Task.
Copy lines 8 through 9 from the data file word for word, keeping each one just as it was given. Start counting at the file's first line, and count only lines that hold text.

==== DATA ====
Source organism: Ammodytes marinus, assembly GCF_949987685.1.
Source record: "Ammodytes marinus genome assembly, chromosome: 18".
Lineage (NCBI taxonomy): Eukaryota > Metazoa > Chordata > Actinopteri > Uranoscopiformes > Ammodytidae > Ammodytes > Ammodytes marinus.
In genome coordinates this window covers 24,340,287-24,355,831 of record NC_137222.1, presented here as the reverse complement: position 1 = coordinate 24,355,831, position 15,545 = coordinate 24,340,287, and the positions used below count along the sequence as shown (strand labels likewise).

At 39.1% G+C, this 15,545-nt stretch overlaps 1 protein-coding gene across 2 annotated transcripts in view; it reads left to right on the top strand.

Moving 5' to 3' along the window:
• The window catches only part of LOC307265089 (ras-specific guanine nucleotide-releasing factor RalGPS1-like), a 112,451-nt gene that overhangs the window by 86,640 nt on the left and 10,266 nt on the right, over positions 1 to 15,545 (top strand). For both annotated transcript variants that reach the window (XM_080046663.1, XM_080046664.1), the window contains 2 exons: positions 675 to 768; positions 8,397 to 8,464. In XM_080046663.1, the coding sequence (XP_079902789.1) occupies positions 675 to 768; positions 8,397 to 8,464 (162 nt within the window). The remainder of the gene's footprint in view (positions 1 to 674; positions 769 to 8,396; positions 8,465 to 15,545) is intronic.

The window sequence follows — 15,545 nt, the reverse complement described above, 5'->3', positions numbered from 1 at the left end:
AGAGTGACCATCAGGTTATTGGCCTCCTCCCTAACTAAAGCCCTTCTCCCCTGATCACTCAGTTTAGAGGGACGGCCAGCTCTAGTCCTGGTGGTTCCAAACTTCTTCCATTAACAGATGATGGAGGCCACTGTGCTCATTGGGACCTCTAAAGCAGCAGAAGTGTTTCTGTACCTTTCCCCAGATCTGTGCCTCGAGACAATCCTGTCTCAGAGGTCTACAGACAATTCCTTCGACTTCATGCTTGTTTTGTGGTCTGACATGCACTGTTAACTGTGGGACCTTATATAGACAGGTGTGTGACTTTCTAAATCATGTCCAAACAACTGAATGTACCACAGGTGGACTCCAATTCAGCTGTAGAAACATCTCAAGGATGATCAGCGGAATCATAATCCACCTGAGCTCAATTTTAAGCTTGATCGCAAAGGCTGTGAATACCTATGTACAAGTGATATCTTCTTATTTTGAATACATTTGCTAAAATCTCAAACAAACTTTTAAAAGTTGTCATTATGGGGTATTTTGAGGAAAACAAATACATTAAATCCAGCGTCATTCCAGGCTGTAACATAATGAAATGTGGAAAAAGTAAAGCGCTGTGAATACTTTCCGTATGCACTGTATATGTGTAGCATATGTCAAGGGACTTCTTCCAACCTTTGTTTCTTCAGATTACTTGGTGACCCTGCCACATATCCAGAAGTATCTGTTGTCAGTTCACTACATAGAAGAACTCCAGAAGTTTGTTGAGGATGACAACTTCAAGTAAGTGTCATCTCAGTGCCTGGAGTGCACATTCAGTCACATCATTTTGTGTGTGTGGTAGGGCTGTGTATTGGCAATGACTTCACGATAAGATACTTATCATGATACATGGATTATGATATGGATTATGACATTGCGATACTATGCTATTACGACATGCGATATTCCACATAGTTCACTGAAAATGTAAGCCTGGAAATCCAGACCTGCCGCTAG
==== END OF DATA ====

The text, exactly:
The window sequence follows — 15,545 nt, the reverse complement described above, 5'->3', positions numbered from 1 at the left end:
AGAGTGACCATCAGGTTATTGGCCTCCTCCCTAACTAAAGCCCTTCTCCCCTGATCACTCAGTTTAGAGGGACGGCCAGCTCTAGTCCTGGTGGTTCCAAACTTCTTCCATTAACAGATGATGGAGGCCACTGTGCTCATTGGGACCTCTAAAGCAGCAGAAGTGTTTCTGTACCTTTCCCCAGATCTGTGCCTCGAGACAATCCTGTCTCAGAGGTCTACAGACAATTCCTTCGACTTCATGCTTGTTTTGTGGTCTGACATGCACTGTTAACTGTGGGACCTTATATAGACAGGTGTGTGACTTTCTAAATCATGTCCAAACAACTGAATGTACCACAGGTGGACTCCAATTCAGCTGTAGAAACATCTCAAGGATGATCAGCGGAATCATAATCCACCTGAGCTCAATTTTAAGCTTGATCGCAAAGGCTGTGAATACCTATGTACAAGTGATATCTTCTTATTTTGAATACATTTGCTAAAATCTCAAACAAACTTTTAAAAGTTGTCATTATGGGGTATTTTGAGGAAAACAAATACATTAAATCCAGCGTCATTCCAGGCTGTAACATAATGAAATGTGGAAAAAGTAAAGCGCTGTGAATACTTTCCGTATGCACTGTATATGTGTAGCATATGTCAAGGGACTTCTTCCAACCTTTGTTTCTTCAGATTACTTGGTGACCCTGCCACATATCCAGAAGTATCTGTTGTCAGTTCACTACATAGAAGAACTCCAGAAGTTTGTTGAGGATGACAACTTCAAGTAAGTGTCATCTCAGTGCCTGGAGTGCACATTCAGTCACATCATTTTGTGTGTGTGGTAGGGCTGTGTATTGGCAATGACTTCACGATAAGATACTTATCATGATACATGGATTATGATATGGATTATGACATTGCGATACTATGCTATTACGACATGCGATATTCCACATAGTTCACTGAAAATGTAAGCCTGGAAATCCAGACCTGCCGCTAG